Minneapolis, MN

The pitching fundamental that is failing the Twins

John Foley

AP Photo/Charles Rex Arbogast

Whenever the keys to successful pitching in baseball are discussed at any level, little league to major league, one of the first things surely to be mentioned is the importance of pitchers working ahead in the count. Throwing a first pitch strike and getting to two strikes as quickly as possible are seen as important fundamental goals for any pitcher to find success. According to this line of thinking, doing those things will lead to success more often than not. Failing to do so (i.e., falling behind in count), favors the batter and leads to pitching struggles.

This is not just a “words of wisdom” truism. It is backed up by stats.

Using the comprehensive offensive statistic weighted on base average (wOBA), we can see the impact of the ball-strike count on offensive production. One example of this by count analysis is included in this Ben Clemens piece published at FanGraphs. It included the following data:

Offensive Production by Ball-Strike CountData sourced from FanGraphs.com

Weighted on base average is scaled similarly to on base percentage and the league average is usually around .315. The data here make it very clear that the old adage about pitchers working ahead is true. In counts that favor the pitcher (0-1, 1-2, 0-2) the offensive numbers are significantly lower than the league average and dramatically lower than the offensive numbers in counts that favor the hitter (1-0, 2-0, 2-1, 3-1, 3-0, 3-2).

The Minnesota Twins know this and they strive for their pitchers to work ahead in the count (just like every other MLB franchise). For the most part, the Twins have succeeded in doing this in recent seasons. Over the past five seasons, the Twins rank 13th of the 30 MLB teams with 29% of all their pitches thrown while ahead in the count. In 2019 and 2020 -- when the Twins pitching staff was one of the best in baseball and led all MLB teams in FanGraphs’ version of Wins Above Replacement -- they ranked 6th in this measure. Thus far in 2021 they’ve continued to work ahead, throwing 29.4% (14th-most) of their pitches in favorable counts.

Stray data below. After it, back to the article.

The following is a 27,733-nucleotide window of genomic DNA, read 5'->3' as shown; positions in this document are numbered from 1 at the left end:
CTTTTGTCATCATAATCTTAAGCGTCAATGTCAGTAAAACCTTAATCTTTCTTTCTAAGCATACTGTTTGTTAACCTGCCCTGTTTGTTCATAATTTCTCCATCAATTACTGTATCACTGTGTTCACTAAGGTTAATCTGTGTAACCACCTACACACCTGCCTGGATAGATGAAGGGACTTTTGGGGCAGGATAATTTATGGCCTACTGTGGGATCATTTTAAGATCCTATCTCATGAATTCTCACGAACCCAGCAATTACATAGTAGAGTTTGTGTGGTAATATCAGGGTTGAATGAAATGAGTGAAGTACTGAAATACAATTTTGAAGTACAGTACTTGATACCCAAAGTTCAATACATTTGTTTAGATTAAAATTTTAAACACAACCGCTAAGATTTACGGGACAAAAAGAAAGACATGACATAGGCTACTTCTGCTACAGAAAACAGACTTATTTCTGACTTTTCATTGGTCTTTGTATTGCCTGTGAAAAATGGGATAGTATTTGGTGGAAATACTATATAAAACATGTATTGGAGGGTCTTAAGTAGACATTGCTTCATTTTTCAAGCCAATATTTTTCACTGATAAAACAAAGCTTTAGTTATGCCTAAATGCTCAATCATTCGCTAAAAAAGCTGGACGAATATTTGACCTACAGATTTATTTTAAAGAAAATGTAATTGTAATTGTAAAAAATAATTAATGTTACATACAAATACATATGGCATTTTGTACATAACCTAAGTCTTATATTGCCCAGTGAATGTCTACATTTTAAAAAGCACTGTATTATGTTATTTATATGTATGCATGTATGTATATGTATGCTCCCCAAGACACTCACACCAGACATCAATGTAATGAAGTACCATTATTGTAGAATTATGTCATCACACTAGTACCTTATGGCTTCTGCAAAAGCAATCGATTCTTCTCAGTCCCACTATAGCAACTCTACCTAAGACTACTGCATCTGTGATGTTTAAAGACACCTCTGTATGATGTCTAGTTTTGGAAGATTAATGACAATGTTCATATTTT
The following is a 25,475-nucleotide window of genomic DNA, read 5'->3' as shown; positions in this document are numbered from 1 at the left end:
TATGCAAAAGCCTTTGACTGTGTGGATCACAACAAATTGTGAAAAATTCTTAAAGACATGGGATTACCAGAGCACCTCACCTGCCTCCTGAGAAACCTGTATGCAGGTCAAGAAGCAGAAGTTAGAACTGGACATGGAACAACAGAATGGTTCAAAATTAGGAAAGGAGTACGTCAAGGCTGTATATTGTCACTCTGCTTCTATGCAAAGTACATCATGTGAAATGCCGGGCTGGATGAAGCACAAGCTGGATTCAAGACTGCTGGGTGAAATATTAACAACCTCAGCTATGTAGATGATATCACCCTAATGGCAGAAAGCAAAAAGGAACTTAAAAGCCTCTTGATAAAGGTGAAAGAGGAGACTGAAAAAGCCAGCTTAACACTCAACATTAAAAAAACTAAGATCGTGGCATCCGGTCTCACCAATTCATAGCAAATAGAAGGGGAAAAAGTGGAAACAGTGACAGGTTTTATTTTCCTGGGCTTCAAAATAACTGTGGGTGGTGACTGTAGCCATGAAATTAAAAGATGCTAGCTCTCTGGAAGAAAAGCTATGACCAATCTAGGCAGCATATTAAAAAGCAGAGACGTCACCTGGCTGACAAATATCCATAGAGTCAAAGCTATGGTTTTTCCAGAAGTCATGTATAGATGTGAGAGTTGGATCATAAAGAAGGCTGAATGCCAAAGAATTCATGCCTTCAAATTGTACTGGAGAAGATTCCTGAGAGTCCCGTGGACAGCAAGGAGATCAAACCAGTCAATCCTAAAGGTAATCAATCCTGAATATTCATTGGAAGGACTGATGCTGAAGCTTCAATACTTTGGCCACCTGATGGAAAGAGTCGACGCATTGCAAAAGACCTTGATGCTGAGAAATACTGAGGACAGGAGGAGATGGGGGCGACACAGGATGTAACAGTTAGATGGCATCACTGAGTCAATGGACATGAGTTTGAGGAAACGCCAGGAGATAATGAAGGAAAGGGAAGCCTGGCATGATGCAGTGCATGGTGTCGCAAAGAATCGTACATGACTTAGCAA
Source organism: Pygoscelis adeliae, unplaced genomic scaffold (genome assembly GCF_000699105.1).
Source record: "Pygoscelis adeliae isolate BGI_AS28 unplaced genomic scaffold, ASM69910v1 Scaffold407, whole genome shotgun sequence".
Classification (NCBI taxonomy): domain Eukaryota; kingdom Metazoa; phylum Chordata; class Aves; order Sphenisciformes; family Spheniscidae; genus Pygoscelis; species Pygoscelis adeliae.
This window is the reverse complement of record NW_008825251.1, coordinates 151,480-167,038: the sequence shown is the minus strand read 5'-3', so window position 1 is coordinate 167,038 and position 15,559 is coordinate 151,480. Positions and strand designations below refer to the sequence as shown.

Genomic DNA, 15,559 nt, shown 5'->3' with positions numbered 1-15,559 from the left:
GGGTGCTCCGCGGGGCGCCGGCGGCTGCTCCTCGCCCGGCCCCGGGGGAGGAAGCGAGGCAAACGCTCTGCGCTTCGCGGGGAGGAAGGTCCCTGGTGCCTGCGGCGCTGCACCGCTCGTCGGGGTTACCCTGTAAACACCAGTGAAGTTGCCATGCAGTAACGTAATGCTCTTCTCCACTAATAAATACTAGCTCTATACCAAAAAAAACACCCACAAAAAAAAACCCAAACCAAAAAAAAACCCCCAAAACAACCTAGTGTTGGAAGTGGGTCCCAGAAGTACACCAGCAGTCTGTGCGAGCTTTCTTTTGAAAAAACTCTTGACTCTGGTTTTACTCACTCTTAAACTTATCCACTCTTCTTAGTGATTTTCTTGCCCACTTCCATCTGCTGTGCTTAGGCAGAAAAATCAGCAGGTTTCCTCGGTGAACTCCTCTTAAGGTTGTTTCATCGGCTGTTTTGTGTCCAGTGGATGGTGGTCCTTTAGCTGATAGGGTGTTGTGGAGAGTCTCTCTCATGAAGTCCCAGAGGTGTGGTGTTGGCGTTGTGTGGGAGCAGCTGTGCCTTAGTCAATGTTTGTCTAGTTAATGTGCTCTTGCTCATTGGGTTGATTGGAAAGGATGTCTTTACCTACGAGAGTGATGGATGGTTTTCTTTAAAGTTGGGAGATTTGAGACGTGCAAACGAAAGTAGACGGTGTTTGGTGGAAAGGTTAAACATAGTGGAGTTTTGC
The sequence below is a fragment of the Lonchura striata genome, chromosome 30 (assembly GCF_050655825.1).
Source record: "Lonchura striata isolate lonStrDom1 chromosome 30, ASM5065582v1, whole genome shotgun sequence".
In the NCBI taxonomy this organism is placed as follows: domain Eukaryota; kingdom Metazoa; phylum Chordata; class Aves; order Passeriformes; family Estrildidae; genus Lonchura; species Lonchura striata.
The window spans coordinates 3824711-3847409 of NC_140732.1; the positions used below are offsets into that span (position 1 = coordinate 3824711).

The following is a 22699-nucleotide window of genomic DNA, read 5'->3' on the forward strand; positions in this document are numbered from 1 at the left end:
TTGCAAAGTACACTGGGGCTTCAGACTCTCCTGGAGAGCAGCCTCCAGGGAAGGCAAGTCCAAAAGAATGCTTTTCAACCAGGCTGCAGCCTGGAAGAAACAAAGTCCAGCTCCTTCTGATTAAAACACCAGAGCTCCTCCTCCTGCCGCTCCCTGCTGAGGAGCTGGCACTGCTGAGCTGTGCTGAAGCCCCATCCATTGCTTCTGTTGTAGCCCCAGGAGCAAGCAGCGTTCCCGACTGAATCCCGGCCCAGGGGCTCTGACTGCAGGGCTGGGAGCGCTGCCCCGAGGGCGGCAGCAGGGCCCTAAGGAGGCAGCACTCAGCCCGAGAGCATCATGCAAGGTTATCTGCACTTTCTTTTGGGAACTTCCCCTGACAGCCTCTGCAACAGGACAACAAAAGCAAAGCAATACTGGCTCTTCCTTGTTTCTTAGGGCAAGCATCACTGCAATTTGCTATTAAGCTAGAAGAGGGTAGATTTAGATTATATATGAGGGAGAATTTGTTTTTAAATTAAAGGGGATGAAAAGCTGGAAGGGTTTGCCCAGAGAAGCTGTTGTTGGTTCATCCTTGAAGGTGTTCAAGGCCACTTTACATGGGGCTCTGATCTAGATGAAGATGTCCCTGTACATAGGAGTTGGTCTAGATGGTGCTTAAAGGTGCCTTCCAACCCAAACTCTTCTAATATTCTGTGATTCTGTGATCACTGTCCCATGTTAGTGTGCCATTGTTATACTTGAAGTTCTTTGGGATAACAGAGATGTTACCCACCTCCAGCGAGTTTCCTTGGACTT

The difference this season, though, is that this approach has not been leading to success. In 2019 and 2020 combined, Twins pitchers allowed .213 wOBA when they were ahead in the count. That mark ranked 8th in MLB. Over that time period, in 0-2 and 1-2 counts, they allowed just .172 wOBA.

This season, through games completed on June 19, their results in similar situations have tanked. When ahead in the count, 2021 Twins pitchers have allowed a league worst .256 wOBA. In 0-2 and 1-2 counts, they’ve allowed .222 wOBA and 19 home runs (both league worst).

The league average wOBA allowed this season when the pitcher is ahead in the count is .216 (denoted in gray in the chart below). Of the 23 Minnesota players to pitch this season, only nine have numbers better than that league average mark when ahead in the count:

Data sourced from baseballsavant.mlb.com

Those nine include pitching staff regulars Michael Pineda, Tyler Duffey, Jorge Alcala, and Hansel Robles. The others are the up and down depth arms from the minor leagues that have not pitched very much in the majors -- Cody Stashak, Griffin Jax, Lewis Thorpe, Juan Minaya, and position player Willians Astudillo, who is only used on the mound to mop up blowouts.

On the other side of the league average mark you can see several of the Twins most prominent pitchers, including all of their starting pitchers. Kenta Maeda, J.A. Happ, Matt Shoemaker, and Randy Dobnak, four pitchers that have combined to start 39 games this season, can all be found on the far right hand side of the chart.

It’s difficult to pinpoint exactly what might be causing this. It would not be unusual to see a few pitchers have trouble in this area in a single season. But this seems to be systemic across the entire pitching staff, which makes one wonder if there is something in the team’s strategy and approach when ahead in the count that needs to be re-evaluated. Perhaps their location and pitch type selections in these situations are too predictable. Perhaps they are just failing to execute with a flukishly high frequency. It may be something different with each individual pitcher. Perhaps it is something else entirely.

Whatever the cause, if you are looking for root causes to explain how the Twins pitching staff has fallen from one of the best collective groups in the sport the prior two seasons (4.02 ERA, 7th) to one of the league’s worst this season (4.94 ERA, 27th), I would put forward this sudden inability to finish batters off when they have the chance as a leading candidate.

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I analyze and write about the Minnesota Twins. My perspective has been developed from my lifelong fandom of the Twins, collegiate playing days as a pitcher, and graduate education in business and analytics. My goal is to use my experience in baseball and familiarity with its numbers and data to explain, inform, and educate about the events happening on and off the field.

Minneapolis, MN

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